Iran's foreign ministry said Rushdie was deserving of the condemnation and no one has the right to accuse Tehran of the stabbing of the novelist.
Ukrainian President Volodymyr Zelenskyy warned that Russian soldiers who attempt to attack from the facility or attack the facility would become targets of Ukrainian forces.
Ukraine and Russian-installed officials in occupied parts have traded accusations over the shelling near the Zaporizhzhia facility.
In her meeting with a delegation of US lawmakers, President Tsai Ing-wen said Taiwan remains committed to a stable Taiwan Strait.
Taiwan's foreign ministry expressed its thanks to the US for maintaining peace and security in the Taiwan Strait amidst tensions with China.
British Foreign Secretary Liz Truss reiterated the G7 stance that China resolve disputes around Taiwan peacefully.
House Democrats unanimously passed the Inflation Reduction Act, marking another legislative achievement under the Biden administration.
Malaysian foreign minister Saifuddin Abdullah has called on the ASEAN countries to also engage with the junta's rivals, including the shadow government.
Johnson spoke to his UAE counterpart where they spoke about the importance of cooperation between the two countries especially surrounding Ukraine and other global issues.
Former Afghan president Ashraf Ghani said the Afghan government was not included in the peace process talks between the US under the Trump administration and the Taliban.
Populist Shia leader Muqtada al-Sadr called on the judiciary to dissolve parliament by the end of next week.
North Korea criticized UN chief Antonio Guterres' support for its denuclearization, calling the comments biased.
In a letter to colleagues, Pelosi said the House will pass the Senate-approved Inflation Reduction Act on Friday.
World War 3: India deploys additional 50,000 troops to Himalayan region
Tensions surrounding the long-running dispute between India and China over the Himalayan border have escalated as of late. Fears of possible world war may have been stoked even more as India has deployed 50,000 more troops to the disputed region.
Indian Prime Minister Narendra Modi deployed an additional 50,000 troops in an effort to increase Indian military presence at the Himalayan border it shares with China. This increased military presence has led to experts warning of a possible military conflict getting triggered due to the number of soldiers stationed in the area. The region of Ladakh has seen the largest presence of Indian troops following the recent deployment, as 20,000 Indian soldiers were deployed there.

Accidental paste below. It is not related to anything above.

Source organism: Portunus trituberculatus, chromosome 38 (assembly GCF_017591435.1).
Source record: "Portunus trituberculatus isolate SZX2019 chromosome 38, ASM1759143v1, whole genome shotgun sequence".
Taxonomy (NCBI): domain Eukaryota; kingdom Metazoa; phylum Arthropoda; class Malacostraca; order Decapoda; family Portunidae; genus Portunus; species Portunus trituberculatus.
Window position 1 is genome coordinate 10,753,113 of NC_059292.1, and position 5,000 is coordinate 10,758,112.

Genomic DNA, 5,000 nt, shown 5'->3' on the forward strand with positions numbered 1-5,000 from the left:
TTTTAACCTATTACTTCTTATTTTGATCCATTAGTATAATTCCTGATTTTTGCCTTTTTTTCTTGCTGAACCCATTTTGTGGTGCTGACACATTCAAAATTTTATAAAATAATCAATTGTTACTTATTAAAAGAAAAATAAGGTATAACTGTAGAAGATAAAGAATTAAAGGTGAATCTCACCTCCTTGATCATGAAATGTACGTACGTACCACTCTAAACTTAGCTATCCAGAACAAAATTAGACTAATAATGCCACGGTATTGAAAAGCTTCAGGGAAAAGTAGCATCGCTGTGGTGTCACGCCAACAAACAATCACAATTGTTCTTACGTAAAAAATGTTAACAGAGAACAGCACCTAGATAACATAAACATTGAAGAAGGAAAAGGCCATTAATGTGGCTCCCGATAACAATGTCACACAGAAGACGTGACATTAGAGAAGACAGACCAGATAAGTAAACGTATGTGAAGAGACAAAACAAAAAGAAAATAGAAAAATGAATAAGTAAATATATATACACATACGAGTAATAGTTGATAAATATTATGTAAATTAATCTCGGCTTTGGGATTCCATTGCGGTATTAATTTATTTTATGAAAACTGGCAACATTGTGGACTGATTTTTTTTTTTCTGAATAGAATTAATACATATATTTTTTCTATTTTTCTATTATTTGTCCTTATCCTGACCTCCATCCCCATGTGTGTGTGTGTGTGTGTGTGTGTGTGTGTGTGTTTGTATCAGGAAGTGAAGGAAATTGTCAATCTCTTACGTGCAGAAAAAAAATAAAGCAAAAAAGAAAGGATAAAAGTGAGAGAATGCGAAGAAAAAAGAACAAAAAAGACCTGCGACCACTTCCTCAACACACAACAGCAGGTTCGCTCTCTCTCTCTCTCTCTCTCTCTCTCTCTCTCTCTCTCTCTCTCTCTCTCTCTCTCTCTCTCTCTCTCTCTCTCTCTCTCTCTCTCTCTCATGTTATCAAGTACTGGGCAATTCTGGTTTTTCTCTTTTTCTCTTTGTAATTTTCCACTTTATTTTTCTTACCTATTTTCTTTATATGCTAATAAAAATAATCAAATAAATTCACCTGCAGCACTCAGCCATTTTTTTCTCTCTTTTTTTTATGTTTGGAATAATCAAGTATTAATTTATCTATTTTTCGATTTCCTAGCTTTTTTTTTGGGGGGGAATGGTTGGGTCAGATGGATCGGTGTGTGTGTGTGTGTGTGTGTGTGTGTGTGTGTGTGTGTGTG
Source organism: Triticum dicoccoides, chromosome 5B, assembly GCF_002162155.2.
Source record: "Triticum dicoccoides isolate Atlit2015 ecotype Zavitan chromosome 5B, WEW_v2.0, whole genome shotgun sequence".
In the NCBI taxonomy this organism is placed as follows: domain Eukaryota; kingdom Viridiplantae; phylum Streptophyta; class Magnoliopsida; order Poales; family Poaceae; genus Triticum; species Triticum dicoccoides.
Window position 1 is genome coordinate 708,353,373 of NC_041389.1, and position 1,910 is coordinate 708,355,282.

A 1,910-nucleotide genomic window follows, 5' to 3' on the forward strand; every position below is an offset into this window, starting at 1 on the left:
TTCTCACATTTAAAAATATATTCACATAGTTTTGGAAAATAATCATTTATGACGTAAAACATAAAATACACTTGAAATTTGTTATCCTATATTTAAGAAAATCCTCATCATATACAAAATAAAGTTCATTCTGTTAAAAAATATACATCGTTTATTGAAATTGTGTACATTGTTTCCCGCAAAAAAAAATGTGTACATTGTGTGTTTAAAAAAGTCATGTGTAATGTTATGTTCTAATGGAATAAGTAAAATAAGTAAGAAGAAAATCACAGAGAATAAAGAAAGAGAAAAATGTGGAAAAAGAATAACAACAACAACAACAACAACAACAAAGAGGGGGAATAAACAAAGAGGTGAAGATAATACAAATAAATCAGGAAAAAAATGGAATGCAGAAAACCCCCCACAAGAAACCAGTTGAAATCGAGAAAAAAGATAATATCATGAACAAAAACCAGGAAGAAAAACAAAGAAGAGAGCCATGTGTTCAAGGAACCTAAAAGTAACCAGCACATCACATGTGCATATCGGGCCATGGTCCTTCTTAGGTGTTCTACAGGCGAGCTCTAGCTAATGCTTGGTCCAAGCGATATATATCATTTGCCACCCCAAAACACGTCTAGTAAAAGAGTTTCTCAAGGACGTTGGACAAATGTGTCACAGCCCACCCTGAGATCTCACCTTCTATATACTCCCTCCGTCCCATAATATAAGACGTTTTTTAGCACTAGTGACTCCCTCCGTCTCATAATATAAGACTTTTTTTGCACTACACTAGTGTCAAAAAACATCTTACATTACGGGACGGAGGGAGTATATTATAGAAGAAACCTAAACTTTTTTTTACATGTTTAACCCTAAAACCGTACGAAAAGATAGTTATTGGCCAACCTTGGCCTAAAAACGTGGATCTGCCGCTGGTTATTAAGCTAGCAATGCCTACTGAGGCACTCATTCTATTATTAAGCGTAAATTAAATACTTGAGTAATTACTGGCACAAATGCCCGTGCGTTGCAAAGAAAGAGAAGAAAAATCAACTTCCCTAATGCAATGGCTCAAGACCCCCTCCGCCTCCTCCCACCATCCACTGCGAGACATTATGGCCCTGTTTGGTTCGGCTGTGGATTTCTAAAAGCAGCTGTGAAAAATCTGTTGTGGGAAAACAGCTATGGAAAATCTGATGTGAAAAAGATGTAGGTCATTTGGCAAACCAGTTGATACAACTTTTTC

Overall, Express counts that India now has around 200,000 troops to three areas along the Himalayan border, which is 40 percent more than the number of soldiers that were stationed there in 2020. The latest deployment signals a change in strategy from a defensive stance to one of enabling Indian military forces to seize and attack Chinese territory if necessary in an “offensive defense,” according to Bloomberg.
“The current situation on the border between China and India is generally stable, and both sides are negotiating to resolve relevant border issues,” said Chinese Foreign Ministry spokesman Wang Wenbin. “In this context, the words, deeds, and military deployments of relevant military and political leaders should help ease the situation and increase mutual trust between the two sides, not the other way around.”
Former Indian Northern Army commander and lieutenant general DS Hooda said that having a large number of soldiers on both sides pose big risks as border management protocols have broken down. “Both sides are likely to patrol the disputed border aggressively.”
Previously, world war tensions have increased surrounding the situation between China and Taiwan. China has claimed Taiwan as a breakaway province and expressed outrage over public figures and leaders who have said otherwise. Taiwan, however, has insisted on its independence and has strongly opposed China’s claims, with the US expressing support for Taiwan.
With US intervention increasing, a Pentagon employee, former marine Franz Gayl, wrote an open letter to US President Joe Biden, warning him not to intervene between Taiwan and China. Gayl is currently under investigation following two pieces he wrote for the Chinese state-associated news outlet Global Times.
“We should learn from our history in Southeast Asia and not shed American blood for another lost cause,” wrote Gayl.